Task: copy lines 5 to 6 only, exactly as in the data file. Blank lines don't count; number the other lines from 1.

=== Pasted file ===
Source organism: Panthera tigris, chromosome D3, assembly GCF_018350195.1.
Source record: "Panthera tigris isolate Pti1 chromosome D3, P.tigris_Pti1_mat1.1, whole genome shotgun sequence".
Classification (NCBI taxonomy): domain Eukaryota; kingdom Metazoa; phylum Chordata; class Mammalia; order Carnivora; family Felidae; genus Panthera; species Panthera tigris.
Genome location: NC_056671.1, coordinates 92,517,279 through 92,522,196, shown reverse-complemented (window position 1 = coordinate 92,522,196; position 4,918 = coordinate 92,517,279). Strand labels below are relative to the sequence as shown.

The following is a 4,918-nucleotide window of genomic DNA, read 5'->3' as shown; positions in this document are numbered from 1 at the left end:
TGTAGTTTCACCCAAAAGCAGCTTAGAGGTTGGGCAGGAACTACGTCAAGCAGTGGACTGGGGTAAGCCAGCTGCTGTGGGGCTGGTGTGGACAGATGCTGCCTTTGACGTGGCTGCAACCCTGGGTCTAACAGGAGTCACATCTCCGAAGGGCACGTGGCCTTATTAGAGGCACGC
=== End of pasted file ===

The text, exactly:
The following is a 4,918-nucleotide window of genomic DNA, read 5'->3' as shown; positions in this document are numbered from 1 at the left end:
TGTAGTTTCACCCAAAAGCAGCTTAGAGGTTGGGCAGGAACTACGTCAAGCAGTGGACTGGGGTAAGCCAGCTGCTGTGGGGCTGGTGTGGACAGATGCTGCCTTTGACGTGGCTGCAACCCTGGGTCTAACAGGAGTCACATCTCCGAAGGGCACGTGGCCTTATTAGAGGCACGC